3.7. Crack growth modeling Exact prediction of direction where a crack propagates is one important objective of crack growth modeling. Within the framework of LEFM in isotropic materials, various criteria to determine crack growth direction under mixed-mode loading have been introduced [62, 63, 64], such as the maximum circumferential stress criterion, the maximum energy release rate criterion. the minimum strain energy density criterion and the material force criterion. A comparison between various crack growth criteria is reported in [65]. Due to simplicity and efficiency, the maximum circumferential stress criterion [66] has been commonly used by many authors [41, 67, 68, 10]. The criterion is still valid in case of linear thermo-elastic fracture mechanics as explored in [13, 15, 16]. It states that the crack will propagate in the direction θc (local Cartesian coordinates defined at the crack tip) where the circumferential stress becomes maximum. The maximum circumferential stress criterion has also been re-formulated to apply to orthotropic materials by [69], in which the angular variation of fracture toughness in the material is taken into account. According to [69], the fracture toughness along an arbitrary direction θ is calculated from the 13

fracture toughness along the 1- and 2- directions (the direction of material orthotropy as mentioned in Figure 2) θ 1 2 KIC = KIC cos2 θ + KIC sin2 θ. (50) By defining the normalized circumferential stress as ∗ σθθ =

σθθ , θ KIC


the ”maximum circumferential stress criterion” version for orthotropic materials is finding θ that makes ∗ maximum. Because both K 1 and K 2 are positive real numthe normalized circumferential stress σθθ IC IC bers, it is possible to divide both numerator and denominator of the normalized circumferential stress by 1 without changing the variation with respect to θ. Furthermore, study reported in [69] suggested that KIC the ratio of fracture toughness in both direction is equal to the ratio of elastic moduli 2 KIC E1 = . 1 E2 KIC


Hence, the normalized circumferential stress is finally defined as ∗ σθθ =

cos2 θ

σθθ . 2 1 +E E2 sin θ


This criterion has been implemented in numerical investigation of cracked solids subject to mechanical loading [25, 29]. However, as pointed out by Cahill et al. [23], the obtained results are far from agreement with experiments. Noting that the relative angle of the crack to the material orientation was not considered in [69], [23] proposed to shift the denominator of Eq. (53), in which the normalized circumferential stress is rewritten by ∗ σθθ =

cos2 θ


σθθ , 2 1 +E E2 sin θP


where angle θP is defined by θP = θ − β + θcurr ,


in which β is the material orientation and θcurr is the current crack inclination. 4. Numerical results and discussion The proposed formulation is implemented in the Matlab environment and its accuracy is verified through numerical experiments. In this section, numerical results of thermal-mechanical crack propagation problems in orthotropic composite media are presented and discussed to show the accuracy and performance of the proposed approach. In particular, the first four numerical examples are considered with the purpose of verifying the accuracy of the static SIFs of cracked orthotropic materials, and the last three numerical examples are for crack propagation analysis. Different loading conditions and configurations are considered. We shall explore the effects of the thermo-mechanical loads, crack inclination angles, material orientation, mesh size, etc., on the static SIFs, and crack propagation path. 14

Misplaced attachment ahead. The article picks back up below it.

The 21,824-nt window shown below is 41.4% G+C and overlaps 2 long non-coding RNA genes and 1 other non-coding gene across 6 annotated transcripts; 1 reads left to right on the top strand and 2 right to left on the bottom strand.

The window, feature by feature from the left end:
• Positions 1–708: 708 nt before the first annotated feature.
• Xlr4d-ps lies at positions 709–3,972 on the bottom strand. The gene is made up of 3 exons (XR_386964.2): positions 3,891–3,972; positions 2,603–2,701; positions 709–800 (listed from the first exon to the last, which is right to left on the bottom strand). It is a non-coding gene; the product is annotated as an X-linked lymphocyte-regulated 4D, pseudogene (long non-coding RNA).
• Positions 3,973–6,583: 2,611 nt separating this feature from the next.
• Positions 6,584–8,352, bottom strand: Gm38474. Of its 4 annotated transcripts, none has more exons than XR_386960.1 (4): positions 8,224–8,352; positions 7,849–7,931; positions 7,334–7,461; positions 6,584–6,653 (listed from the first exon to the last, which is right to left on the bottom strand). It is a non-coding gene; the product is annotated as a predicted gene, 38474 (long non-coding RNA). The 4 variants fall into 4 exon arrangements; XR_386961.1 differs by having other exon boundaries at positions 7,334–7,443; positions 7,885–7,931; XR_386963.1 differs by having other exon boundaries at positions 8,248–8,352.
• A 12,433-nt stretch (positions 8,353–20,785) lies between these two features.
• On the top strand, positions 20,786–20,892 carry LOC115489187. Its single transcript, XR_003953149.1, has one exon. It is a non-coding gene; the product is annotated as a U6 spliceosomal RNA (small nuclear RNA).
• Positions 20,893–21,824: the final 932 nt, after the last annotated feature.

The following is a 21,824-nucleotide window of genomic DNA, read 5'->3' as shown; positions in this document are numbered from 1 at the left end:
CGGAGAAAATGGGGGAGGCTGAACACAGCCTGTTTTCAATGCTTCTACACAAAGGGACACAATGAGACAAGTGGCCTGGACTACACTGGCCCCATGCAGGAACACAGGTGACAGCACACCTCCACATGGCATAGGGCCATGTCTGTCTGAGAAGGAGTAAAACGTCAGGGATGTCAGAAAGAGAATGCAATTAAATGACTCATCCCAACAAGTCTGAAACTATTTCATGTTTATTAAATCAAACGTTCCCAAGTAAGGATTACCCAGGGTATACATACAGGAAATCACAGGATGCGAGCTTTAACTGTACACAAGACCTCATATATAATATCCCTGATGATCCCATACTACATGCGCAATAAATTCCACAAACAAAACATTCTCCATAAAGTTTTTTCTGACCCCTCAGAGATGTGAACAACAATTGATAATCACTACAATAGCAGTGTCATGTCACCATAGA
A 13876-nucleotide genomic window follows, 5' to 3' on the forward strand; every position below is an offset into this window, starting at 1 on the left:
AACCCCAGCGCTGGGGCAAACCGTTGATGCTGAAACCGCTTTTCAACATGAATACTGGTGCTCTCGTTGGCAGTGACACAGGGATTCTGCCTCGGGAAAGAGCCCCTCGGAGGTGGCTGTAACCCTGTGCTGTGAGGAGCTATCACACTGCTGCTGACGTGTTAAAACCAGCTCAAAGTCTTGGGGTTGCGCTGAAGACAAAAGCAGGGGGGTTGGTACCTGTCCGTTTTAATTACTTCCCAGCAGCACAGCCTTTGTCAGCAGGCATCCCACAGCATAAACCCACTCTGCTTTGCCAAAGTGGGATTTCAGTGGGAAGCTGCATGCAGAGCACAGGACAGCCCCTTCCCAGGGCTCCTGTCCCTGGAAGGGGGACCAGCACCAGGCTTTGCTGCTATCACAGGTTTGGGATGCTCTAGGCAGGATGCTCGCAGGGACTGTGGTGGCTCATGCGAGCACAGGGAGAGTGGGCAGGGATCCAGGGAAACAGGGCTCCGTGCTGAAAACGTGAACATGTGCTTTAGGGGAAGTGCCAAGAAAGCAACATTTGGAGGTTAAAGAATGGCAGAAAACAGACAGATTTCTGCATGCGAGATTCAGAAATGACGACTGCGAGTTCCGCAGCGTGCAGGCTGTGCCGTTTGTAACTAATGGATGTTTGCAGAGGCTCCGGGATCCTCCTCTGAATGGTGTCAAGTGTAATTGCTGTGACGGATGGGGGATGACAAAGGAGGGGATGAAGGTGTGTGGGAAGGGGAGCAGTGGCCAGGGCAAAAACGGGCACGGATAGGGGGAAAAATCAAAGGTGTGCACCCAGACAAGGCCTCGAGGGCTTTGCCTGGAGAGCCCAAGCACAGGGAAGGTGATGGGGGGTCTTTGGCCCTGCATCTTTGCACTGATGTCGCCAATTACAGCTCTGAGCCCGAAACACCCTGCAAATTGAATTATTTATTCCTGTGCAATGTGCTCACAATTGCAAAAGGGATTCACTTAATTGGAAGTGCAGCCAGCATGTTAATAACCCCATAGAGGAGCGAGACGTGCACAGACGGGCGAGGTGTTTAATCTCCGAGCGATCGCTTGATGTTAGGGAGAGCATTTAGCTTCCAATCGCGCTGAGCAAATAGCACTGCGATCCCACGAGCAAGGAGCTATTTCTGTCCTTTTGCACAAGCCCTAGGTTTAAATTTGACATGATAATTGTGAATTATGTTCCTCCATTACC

4.1. Single edge notched specimen under mechanical tensile load Because of the availability of the experimental data as reported by Jernkvist [22], the mixed-mode problem of a rectangular plate made of Norway spruce (Picea abies) with an inclined edge notch subject to uniform tensile loading, as depicted in Figure 5, is considered. The initial notch is assumed to be placed along one material principal axis and crack tip is always at the center of the plate. Material properties used for this example are: E1 = 11.84 GPa, E2 = 0.81 GPa, E3 = 0.64 GPa, G21 = 0.63 GPa, ν12 = 0.38, ν13 = 0.56 and ν23 = 0.43. Dimensions of the plate are: length L = 60 mm, width W = 30 mm and thickness t = 20 mm. Under plane strain condition, the normalized SIFs are provided as functions of the crack inclination φ ∈ [0o , 45o ] as follows [22]: ˜ I (φ) = K ˜ II (φ) = K

K √ I = 3.028 − 3.22 × 10−3 φ + 3.73 × 10−4 φ2 − 9.14 × 10−6 φ3 , πa KII √ = sin(2φ)(0.644 + 4.89 × 10−3 φ) πa

(56) (57)


a φ



W σ Figure 5: Example 4.1: Geometry of a single edge notched specimen under mechanical tensile load

The proposed XCQ4 element is applied to solve this mixed-mode problem, and the vertical displacement, uy , in deformed shape of the plate is then represented in Figure 6, showing the jump across crack surface. The numerical results of the normalized SIFs computed by the developed XCQ4 are compared with both the experimental data [22] and those derived from the traditional XQ4 using the same mesh of 25 × 49 quadrilateral elements. The comparison is reported in Table 1, showing a good agreement among three solutions. From the table, it is obviously that the XCQ4 offers better accuracy of the normalized SIFs in comparison with the traditional XQ4. This conclusion is consistent with our previous studies. The underlying reason may be due to the better representation of stresses, as evidenced by σyy component for both the XCQ4 and XQ4 in Figure 7. Except the region in the vicinity of crack, which is naturally discontinuous, the stress field provided by XCQ4 element is physically smooth in the entire body. 15